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With cases of COVID-19 fueled by the contagious Omicron variant still racing across the United States, many colleges and universities from coast to coast have started their spring terms with remote learning during the month of January, with the goal of eventually returning to in-person instruction.
Many of these schools insist these decisions are driven by examinations of available science. For example, University of California/Davis chancellor Gary S. May explained in a video why the school would begin the semester with remote instruction: “We are making decisions based on the science and public health guidelines that we’ve been following from the beginning.”
However, some critics have charged that institutions of higher learning in the US have ignored science and are enforcing COVID-19 policies that are unfair to students. “Universities are supposed to be bastions of critical thinking, reason, and logic,” wrote Johns Hopkins Medicine surgical oncologist Martin Makary, MD, MPH, in an essay that appeared on the online publishing platform Substack. “But the Covid policies they have adopted…have exposed them as nonsensical, anti-scientific and often downright cruel.”
Makary’s essay, titled “Universities’ Covid Policies Defy Science and Reason,” offers several examples of what he considers wrongheaded campus practices intended to combat COVID-19: Routine testing of all students, whether or not they have symptoms. Requiring all students who test positive to isolate for long periods, even if asymptomatic. Strongly recommending mask wearing, even when outdoors. Stay-in-room orders that confine students to their residence halls except for classes and tending to other essential needs.
Makary (who did not respond to a request for comment) insists there’s no scientific data to support these and other restrictive rules, and that many of what he calls “Draconian Covid policies” on US campuses do more harm than good.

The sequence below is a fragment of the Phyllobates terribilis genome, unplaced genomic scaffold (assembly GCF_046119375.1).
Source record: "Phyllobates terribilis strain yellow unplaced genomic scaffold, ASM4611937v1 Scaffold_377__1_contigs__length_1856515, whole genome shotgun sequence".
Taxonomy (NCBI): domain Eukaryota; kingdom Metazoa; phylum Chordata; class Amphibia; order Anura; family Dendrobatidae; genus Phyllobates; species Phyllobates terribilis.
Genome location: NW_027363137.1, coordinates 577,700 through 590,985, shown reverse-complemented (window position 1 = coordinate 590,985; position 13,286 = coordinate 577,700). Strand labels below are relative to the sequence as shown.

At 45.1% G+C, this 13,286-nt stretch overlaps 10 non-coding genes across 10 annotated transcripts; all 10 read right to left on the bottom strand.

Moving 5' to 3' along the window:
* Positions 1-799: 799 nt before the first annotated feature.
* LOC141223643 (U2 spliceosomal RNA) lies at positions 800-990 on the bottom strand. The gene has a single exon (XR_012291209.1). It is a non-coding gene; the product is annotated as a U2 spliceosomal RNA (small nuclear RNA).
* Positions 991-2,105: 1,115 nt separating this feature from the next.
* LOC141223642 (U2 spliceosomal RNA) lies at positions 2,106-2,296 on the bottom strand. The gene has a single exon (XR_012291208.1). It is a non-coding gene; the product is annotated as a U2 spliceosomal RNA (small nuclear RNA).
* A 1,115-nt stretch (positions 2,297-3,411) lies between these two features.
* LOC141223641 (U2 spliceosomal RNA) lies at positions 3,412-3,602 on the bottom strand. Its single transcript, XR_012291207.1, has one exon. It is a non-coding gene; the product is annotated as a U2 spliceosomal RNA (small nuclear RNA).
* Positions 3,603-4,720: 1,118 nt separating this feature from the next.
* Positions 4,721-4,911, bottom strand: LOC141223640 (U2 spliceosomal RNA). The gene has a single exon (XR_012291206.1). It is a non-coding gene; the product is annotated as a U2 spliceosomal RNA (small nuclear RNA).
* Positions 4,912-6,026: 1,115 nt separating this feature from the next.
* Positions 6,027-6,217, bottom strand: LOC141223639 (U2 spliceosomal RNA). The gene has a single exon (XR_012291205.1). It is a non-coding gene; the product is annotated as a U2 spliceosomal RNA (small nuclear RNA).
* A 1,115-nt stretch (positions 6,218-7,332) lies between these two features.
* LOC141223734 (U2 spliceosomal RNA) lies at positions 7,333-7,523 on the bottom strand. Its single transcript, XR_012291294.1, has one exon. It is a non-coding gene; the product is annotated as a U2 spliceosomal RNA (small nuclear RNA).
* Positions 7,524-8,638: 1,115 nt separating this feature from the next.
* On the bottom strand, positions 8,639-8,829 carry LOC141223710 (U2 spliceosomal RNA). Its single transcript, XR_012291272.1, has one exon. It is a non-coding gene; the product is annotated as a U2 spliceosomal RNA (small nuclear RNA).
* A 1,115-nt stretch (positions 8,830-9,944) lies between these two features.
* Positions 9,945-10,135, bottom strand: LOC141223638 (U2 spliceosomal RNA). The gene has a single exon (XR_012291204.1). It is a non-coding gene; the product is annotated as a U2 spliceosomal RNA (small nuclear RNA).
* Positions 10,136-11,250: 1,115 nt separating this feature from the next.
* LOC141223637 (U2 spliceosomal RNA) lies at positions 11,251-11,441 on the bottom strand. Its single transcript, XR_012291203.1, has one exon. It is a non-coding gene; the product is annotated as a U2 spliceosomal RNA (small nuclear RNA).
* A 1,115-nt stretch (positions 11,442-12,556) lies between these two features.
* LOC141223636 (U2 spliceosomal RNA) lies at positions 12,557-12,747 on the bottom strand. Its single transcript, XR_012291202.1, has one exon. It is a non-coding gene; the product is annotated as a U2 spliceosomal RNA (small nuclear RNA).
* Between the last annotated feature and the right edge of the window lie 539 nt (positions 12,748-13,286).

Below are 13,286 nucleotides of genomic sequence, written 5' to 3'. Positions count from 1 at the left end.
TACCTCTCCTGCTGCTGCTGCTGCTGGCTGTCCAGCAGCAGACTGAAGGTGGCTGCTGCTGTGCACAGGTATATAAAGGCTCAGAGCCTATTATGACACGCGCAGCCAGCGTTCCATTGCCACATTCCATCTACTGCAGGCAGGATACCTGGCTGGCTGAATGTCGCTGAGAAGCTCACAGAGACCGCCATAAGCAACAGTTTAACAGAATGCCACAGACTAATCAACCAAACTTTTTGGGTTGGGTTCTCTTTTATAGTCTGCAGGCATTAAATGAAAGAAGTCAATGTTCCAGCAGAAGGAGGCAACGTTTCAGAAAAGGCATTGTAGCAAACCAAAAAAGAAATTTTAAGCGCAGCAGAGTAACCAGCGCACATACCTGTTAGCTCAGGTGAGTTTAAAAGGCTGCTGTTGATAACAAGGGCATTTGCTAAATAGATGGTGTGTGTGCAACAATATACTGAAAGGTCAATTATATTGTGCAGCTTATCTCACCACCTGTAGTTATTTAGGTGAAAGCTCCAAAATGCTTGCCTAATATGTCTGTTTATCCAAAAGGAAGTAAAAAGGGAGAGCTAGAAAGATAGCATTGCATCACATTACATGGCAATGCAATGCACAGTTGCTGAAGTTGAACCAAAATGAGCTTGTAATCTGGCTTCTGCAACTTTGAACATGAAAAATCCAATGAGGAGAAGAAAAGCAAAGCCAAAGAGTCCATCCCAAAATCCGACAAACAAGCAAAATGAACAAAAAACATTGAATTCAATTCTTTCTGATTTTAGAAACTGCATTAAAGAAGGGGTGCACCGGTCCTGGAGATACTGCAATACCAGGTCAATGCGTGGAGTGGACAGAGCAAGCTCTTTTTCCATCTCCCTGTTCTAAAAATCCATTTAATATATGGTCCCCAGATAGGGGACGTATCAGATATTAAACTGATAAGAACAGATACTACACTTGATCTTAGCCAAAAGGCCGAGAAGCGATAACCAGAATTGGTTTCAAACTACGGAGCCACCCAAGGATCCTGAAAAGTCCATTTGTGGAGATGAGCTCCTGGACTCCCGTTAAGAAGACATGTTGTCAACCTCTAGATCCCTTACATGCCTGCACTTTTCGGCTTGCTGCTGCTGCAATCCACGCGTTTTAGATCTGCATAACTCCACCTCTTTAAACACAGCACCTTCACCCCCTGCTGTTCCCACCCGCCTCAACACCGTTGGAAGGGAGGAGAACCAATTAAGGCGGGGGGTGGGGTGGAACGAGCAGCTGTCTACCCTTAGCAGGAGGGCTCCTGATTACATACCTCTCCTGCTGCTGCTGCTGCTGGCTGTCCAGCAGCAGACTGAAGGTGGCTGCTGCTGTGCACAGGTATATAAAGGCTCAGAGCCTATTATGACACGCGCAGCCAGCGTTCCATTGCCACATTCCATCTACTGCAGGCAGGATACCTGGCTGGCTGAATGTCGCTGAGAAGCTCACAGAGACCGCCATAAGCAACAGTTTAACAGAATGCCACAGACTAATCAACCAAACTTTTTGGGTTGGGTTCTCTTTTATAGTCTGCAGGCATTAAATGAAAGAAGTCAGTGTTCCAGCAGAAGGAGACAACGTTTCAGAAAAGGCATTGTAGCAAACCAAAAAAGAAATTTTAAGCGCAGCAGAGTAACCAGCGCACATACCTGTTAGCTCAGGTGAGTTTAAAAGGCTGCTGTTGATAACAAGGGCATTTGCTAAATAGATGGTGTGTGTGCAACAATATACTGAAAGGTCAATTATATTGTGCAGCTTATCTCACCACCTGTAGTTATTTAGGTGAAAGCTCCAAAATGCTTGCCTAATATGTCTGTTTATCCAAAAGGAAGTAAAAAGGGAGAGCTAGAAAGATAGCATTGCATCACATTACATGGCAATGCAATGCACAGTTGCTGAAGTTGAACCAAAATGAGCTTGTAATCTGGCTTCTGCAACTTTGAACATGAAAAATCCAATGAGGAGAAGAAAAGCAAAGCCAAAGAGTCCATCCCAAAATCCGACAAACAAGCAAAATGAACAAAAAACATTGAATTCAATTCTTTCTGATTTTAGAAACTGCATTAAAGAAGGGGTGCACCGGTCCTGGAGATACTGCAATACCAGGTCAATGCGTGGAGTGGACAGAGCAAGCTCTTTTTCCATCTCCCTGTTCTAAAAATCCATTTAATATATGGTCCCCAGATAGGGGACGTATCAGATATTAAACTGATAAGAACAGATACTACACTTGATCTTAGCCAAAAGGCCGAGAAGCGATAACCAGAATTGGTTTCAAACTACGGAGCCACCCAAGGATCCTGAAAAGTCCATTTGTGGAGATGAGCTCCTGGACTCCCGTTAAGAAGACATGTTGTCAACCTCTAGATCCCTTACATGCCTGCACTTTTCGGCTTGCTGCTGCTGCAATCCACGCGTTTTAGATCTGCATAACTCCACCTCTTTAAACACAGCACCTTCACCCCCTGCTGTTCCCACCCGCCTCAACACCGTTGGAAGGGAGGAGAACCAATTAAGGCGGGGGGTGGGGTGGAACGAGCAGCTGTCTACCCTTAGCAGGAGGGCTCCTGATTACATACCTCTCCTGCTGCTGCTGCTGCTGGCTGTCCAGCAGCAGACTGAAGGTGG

However, WebMD spoke with several public health authorities who argue that some — though not all — recently enacted campus requirements and restrictions are, indeed, based on solid research. And that policies aimed at curbing COVID-19 on campus must strike a balance between science and other factors.
Harrison Shapiro was already frustrated with Princeton University’s COVID-19 policies — enough so that the mechanical and aerospace engineering student condemned them as counterproductive and ineffective in an editorial that appeared in the Daily Princetonian last December 5. But then Princeton upped the ante.
During December, outbreaks of COVID-19 infections on campuses such as Cornell University (where more than 900 students tested positive late in the fall semester) undoubtedly caught the attention of college administrators across the country. On December 27, Princeton officials announced that undergraduate students, like Shapiro, would not be permitted to leave Mercer County, New Jersey, where the campus is located, until at least mid February, when the policy would be revisited.
Exceptions, the university stated, are made only for “extraordinary circumstances” and for university-sponsored travel, such as athletic teams crossing the county line to compete. The new policy does not apply to faculty, staff, or graduate students. “So my professor or a graduate student could fly to Johannesburg and go clubbing all weekend long, then come back, no problem,” says Shapiro. “Meanwhile, if I go visit a friend in Philadelphia, I could be suspended.”
In a statement, Princeton officials said that the goal of keeping undergrads close to campus was to establish a “bubble” that would help limit their exposure to the coronavirus. The stay-in-county order adds to other restrictions Princeton had already placed on undergraduates — such as limits on how many students (20) can gather in one place — that have created a somber atmosphere on campus, says Shapiro. “You have a bunch of depressed students,” he says, noting that demand for mental health services on campus spiked last year.
Is there a scientific rationale for telling Princeton students they can’t leave the county? “No, that’s sort of crazy,” says infectious disease specialist Davidson Hamer, MD, a professor of global health and medicine at the Boston University School of Public Health and School of Medicine. “That sounds a little excessive.”